Four Tips for Managing Remote Employees
Simply gathering your team together one morning and letting them know they can work from home is probably a mistake and could cost your firm dearly, right away and in the future. A more strategic approach is required to make it work.
As you think about how you’re going to maximize the output, security and efficiency of your remote workforce, here are four essential tips you’ll likely want to implement.
1. Establish a Strong Security Infrastructure
Network security may be something your business spends a lot of time thinking about. It’s vital to the protection of your organization in the global marketplace and isn’t something you can afford to neglect.
Dave Greenfield, secure networking evangelist at Cato Networks, points out, “Optimizing and securing access from your offices to the internet and cloud is a must, but you also need to consider employees accessing the cloud at home or in public places. Tools such as firewalls, data encryption, two-factor authentication, and a VPN can help, while consistent employee training on best practices for secure remote working is also key.”
Each business adopts its own approach to security, but the crucial thing is that you’re being proactive. Remote working introduces an additional level of risk for your company, so you must apply an extra layer of security to handle these threats effectively.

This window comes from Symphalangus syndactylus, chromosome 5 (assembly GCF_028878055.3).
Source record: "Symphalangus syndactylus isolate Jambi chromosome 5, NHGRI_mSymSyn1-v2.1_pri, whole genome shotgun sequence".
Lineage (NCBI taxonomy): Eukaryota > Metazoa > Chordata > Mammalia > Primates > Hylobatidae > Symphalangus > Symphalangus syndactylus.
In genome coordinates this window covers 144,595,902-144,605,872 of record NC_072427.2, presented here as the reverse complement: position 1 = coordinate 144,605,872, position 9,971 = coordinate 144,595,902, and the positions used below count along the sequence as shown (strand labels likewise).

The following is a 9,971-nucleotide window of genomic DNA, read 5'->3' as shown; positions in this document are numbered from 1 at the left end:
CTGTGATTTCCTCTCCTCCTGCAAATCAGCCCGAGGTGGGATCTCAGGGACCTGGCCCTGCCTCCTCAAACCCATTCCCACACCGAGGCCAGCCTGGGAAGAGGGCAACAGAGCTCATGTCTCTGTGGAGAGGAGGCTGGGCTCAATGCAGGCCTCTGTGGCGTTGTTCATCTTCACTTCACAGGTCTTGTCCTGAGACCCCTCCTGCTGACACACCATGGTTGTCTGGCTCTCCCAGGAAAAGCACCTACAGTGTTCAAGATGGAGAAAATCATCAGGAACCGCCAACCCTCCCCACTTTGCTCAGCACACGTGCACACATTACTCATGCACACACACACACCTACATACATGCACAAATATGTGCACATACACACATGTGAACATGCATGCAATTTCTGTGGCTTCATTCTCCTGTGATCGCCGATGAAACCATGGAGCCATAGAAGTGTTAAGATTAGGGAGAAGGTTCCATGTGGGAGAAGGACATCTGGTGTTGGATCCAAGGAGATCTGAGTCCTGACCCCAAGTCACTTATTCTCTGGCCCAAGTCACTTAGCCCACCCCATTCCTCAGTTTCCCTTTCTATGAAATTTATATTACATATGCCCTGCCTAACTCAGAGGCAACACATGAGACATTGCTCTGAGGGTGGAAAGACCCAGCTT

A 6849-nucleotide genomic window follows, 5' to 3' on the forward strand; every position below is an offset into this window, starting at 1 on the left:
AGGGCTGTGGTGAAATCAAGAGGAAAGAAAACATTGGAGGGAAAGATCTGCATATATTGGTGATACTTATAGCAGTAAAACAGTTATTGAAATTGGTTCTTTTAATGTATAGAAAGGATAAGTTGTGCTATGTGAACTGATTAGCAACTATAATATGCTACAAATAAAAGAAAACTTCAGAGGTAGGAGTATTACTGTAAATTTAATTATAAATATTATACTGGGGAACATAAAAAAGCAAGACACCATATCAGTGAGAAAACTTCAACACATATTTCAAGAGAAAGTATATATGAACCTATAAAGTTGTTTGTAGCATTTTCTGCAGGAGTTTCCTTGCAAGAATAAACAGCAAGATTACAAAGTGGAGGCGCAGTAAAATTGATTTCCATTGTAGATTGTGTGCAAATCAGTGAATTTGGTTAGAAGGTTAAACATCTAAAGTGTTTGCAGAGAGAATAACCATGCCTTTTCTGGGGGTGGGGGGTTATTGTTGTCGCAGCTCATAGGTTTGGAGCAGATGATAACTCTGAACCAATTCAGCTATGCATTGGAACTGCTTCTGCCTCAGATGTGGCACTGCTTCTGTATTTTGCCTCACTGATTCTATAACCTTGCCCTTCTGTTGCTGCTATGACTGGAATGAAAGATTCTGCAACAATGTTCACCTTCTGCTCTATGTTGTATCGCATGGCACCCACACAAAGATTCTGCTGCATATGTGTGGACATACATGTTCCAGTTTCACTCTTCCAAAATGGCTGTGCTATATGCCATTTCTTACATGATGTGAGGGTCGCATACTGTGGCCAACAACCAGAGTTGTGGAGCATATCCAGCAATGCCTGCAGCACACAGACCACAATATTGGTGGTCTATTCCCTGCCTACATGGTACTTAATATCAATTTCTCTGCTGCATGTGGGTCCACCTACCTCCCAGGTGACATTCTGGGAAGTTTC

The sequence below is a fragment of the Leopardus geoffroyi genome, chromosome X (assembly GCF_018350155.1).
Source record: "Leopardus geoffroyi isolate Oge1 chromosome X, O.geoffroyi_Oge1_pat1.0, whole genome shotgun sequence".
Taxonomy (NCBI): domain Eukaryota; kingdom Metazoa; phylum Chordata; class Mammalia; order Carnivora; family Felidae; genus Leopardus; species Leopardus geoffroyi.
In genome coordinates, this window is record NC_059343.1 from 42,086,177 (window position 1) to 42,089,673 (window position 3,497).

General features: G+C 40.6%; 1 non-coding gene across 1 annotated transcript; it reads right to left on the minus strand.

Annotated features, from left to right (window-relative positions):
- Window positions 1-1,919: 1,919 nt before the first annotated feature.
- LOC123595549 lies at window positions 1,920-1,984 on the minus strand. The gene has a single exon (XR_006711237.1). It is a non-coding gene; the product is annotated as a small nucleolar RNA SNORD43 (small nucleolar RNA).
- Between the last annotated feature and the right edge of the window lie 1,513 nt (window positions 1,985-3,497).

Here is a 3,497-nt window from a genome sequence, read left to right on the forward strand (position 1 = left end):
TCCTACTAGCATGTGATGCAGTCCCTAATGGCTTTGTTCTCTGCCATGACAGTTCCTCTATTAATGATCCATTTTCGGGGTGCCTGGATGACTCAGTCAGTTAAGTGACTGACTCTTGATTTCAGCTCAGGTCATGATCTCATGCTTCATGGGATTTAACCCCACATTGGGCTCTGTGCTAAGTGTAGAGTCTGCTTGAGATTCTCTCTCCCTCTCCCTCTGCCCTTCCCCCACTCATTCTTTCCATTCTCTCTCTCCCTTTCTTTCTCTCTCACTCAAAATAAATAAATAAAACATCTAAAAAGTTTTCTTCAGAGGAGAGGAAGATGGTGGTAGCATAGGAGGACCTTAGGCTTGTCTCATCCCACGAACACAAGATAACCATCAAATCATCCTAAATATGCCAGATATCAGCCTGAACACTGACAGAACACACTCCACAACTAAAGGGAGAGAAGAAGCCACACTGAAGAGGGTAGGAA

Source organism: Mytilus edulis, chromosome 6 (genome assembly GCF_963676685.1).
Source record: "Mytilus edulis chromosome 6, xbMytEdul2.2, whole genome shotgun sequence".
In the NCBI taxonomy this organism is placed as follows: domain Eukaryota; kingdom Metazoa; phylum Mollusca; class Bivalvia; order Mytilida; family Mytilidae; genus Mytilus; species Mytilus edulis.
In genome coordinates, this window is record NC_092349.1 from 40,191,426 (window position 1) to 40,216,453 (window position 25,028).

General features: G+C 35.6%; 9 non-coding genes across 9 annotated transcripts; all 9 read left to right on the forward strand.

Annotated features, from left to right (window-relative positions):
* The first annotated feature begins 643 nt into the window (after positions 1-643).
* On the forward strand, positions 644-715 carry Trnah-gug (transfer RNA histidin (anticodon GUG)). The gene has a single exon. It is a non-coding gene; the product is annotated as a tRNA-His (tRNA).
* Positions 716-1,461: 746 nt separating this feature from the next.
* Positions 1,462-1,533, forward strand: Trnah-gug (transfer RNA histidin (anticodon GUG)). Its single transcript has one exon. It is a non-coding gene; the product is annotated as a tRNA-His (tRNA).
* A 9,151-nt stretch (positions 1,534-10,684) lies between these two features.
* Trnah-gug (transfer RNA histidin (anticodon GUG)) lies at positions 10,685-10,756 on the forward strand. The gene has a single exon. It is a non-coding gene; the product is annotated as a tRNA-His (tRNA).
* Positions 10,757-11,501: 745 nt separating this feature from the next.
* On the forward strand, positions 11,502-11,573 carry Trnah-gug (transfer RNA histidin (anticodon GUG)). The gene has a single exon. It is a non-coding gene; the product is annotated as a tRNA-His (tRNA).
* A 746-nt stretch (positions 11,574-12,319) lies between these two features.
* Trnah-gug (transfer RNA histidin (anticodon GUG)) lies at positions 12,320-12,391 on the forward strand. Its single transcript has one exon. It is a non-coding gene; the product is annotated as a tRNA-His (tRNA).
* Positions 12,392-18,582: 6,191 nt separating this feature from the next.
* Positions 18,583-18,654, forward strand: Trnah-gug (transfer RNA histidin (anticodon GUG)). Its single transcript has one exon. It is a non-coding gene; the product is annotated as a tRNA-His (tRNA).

2. Promote Accountability
If remote working is going to work for your operation, you have to have a culture of accountability in place. There are ways to track time and productivity using dedicated software and monitoring programs, but it’s preferable if you can encourage employees to adopt honest and transparent behaviors naturally.
“To boost your time tracking and monitoring culture, think about incentivizing employees to track their time and monitor their own performance,” Hubstaff co-founder Dave Nevogt suggests. “Consider holding competitions for the most efficient or productive employees, and stress how monitoring and time tracking helps to empower individual workers by giving them freedom and flexibility over their workload.”